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Humanitarianism and the Overseas Aid Craze in Britain’s Colonial Straits Settlements, 1870–1920

Frost, Mark R (2017) 'Humanitarianism and the Overseas Aid Craze in Britain’s Colonial Straits Settlements, 1870–1920.' Past and Present, 236 (1). pp. 169-205. ISSN 0031-2746

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This paper builds on a recent trend in the historiography of the British Empire, one which emphasises the multi-centred origins of ideologies, policies and social movements, to explore flows of humanitarian aid which emanated from Britain’s late-colonial Straits Settlements and then traversed the globe to reach Europe, India, Persia, South Africa, China and Japan. It therefore challenges the Eurocentricism of recent, purportedly global, histories of the modern humanitarian movement, while reinforcing this movement’s close relationship with the history of international capital. Between 1870 and 1920, many leading humanitarian activists in the Straits Settlements were wealthy Chinese, Indian and Arab merchants, who (along with their employees) made up the principal donors during the charitable funds ‘craze’. In part, the humanitarian impulses of these activists derived from the alternative universalisms being articulated by local Asian intellectuals at this time, with their well-publicized notions of ‘universal brotherhood’ and common humanity. At the same time, the Straits’ charitable funds ‘craze’ took on an undeniable pragmatic political character determined by the wider colonial context. Ultimately, overseas aid-giving became a field of action which bolstered the British Empire yet offered Asian elites a space in which to contest the racial hierarchies which the Empire enforced, and to demand new rights as imperial citizens.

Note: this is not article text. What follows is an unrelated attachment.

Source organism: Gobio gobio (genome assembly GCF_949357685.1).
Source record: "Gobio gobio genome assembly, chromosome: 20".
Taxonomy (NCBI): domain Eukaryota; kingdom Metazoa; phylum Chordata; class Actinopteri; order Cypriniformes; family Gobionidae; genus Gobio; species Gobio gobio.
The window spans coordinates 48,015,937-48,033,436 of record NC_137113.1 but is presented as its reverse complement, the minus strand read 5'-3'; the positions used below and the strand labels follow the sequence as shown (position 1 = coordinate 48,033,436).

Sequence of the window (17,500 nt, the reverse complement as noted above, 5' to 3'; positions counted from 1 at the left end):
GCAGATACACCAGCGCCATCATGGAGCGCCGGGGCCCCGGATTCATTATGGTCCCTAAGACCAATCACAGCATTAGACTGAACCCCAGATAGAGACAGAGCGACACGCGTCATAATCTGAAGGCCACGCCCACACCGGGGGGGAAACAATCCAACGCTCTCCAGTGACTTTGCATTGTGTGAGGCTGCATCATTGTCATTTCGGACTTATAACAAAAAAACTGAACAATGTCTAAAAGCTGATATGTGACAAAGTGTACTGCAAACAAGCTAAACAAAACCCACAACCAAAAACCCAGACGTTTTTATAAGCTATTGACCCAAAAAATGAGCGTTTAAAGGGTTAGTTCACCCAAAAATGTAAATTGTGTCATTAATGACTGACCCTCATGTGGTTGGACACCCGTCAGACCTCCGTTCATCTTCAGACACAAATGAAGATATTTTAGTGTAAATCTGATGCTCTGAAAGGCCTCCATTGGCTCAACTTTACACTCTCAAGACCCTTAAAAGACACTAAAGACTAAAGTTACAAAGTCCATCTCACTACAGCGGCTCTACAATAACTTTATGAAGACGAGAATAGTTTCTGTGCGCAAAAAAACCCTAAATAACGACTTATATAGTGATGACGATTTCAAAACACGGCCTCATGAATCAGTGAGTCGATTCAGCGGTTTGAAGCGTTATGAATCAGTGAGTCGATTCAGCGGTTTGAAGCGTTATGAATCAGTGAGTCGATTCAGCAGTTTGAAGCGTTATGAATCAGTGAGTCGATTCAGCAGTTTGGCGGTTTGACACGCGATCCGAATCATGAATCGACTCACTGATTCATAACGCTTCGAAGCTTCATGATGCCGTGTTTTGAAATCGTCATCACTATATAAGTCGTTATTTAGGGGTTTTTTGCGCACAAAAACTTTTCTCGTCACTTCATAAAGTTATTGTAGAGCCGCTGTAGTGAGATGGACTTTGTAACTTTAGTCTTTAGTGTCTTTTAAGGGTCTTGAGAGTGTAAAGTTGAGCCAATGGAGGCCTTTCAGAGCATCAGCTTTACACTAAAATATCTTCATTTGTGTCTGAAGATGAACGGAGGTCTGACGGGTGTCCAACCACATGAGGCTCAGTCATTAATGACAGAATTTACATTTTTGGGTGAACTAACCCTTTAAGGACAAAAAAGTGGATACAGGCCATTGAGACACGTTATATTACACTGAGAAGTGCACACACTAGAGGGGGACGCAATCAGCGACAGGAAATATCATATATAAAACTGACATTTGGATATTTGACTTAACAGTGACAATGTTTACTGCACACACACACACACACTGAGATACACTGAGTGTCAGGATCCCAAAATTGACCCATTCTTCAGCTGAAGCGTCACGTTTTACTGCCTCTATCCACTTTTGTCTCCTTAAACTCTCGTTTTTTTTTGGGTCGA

Item Type: Article
Subjects: D History General and Old World > D History (General)
Divisions: Faculty of Humanities > History, Department of
Faculty of Humanities
SWORD Depositor: Elements
Depositing User: Elements
Date Deposited: 04 Jul 2016 15:55
Last Modified: 18 Aug 2022 11:35

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